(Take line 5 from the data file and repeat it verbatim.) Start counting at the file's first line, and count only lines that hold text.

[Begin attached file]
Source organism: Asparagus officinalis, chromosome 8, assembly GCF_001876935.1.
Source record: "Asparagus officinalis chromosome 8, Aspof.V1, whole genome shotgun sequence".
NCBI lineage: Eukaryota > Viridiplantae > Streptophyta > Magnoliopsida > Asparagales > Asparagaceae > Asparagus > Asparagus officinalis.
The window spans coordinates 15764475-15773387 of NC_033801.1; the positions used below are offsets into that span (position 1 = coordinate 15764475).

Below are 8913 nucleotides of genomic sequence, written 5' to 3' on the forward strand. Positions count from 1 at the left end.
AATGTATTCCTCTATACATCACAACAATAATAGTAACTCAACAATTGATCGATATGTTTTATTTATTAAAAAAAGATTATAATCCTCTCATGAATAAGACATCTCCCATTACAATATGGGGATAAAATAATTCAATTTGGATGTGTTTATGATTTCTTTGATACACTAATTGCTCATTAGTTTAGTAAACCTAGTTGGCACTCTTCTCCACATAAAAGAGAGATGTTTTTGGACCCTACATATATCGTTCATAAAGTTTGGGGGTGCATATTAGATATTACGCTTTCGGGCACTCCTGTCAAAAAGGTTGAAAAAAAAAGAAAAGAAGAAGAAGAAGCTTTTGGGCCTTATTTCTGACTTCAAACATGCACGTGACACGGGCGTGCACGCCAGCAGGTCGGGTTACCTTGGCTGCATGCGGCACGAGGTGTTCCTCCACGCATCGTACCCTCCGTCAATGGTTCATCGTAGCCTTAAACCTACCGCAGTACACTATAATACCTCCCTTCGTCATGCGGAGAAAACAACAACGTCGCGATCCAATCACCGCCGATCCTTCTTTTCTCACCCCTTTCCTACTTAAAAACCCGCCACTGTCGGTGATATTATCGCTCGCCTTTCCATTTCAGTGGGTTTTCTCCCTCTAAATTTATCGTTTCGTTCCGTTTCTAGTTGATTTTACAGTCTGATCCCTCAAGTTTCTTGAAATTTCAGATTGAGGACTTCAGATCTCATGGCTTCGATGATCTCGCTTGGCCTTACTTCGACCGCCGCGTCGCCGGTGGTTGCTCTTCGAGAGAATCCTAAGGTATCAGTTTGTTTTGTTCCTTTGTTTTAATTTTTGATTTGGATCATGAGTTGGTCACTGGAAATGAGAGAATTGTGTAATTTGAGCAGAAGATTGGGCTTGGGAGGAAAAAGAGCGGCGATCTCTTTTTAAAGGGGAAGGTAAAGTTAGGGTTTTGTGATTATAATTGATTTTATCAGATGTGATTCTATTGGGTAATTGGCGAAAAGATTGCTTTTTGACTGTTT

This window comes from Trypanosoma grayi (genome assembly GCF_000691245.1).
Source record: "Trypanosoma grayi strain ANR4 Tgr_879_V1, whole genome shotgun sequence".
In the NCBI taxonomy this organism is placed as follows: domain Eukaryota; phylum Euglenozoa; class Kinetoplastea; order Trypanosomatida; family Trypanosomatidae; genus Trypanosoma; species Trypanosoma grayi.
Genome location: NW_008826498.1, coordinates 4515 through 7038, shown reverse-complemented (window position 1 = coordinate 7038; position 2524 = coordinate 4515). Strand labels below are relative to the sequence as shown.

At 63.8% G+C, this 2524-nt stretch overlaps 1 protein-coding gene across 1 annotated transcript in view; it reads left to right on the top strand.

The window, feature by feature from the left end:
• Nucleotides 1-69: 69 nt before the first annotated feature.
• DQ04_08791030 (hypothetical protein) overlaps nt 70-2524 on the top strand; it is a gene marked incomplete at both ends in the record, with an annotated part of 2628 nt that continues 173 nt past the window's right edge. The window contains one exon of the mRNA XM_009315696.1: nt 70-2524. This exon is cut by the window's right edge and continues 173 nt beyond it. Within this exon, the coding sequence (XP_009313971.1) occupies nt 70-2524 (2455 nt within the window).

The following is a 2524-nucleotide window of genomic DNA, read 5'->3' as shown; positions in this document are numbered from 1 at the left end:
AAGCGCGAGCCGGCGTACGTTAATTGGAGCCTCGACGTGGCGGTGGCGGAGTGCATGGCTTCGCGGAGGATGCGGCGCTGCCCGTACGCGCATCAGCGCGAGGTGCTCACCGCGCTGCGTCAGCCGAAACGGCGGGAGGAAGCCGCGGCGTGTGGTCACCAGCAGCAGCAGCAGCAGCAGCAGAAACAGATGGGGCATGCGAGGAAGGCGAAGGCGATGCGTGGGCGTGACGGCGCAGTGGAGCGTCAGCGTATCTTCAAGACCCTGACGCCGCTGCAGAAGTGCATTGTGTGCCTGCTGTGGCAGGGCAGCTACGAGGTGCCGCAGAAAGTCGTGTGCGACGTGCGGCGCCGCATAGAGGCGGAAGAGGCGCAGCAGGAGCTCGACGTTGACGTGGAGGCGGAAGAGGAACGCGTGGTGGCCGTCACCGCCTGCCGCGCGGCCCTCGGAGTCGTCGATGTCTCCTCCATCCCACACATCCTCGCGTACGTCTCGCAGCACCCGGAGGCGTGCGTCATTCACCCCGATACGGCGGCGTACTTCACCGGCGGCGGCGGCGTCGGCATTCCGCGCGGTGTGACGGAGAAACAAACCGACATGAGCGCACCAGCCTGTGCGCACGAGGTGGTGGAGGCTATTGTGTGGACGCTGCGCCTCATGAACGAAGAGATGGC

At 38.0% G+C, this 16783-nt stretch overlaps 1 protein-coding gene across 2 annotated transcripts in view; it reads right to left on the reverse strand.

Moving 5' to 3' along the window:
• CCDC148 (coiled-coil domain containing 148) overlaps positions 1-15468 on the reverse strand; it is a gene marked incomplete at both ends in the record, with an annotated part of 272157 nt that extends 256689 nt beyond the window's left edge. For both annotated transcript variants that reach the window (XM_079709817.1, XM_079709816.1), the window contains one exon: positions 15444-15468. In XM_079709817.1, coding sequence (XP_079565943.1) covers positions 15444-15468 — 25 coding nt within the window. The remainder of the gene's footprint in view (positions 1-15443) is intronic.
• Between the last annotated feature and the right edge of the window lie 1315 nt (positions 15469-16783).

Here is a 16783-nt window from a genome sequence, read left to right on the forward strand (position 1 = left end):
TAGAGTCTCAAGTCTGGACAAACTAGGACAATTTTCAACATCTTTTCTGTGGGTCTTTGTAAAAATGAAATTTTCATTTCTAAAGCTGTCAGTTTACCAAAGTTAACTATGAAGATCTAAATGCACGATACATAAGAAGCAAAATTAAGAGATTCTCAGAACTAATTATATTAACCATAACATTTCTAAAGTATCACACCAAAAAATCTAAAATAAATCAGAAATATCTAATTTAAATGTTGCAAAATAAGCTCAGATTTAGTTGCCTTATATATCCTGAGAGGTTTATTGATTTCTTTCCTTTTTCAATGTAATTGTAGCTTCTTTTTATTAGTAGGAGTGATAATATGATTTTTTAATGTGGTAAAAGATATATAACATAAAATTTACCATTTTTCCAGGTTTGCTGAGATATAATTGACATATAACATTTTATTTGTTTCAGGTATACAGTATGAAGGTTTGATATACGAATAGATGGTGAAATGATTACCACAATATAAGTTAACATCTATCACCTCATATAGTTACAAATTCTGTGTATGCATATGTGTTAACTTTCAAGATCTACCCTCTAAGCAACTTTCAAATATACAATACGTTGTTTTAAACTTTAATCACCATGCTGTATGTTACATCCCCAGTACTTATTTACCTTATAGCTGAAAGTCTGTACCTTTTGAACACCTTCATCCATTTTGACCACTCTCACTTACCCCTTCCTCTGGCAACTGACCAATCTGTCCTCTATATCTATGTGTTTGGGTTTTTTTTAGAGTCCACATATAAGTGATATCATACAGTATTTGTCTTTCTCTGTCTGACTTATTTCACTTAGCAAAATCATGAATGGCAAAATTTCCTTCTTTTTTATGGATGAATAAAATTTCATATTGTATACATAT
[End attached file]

Below are 8913 nucleotides of genomic sequence, written 5' to 3' on the forward strand. Positions count from 1 at the left end.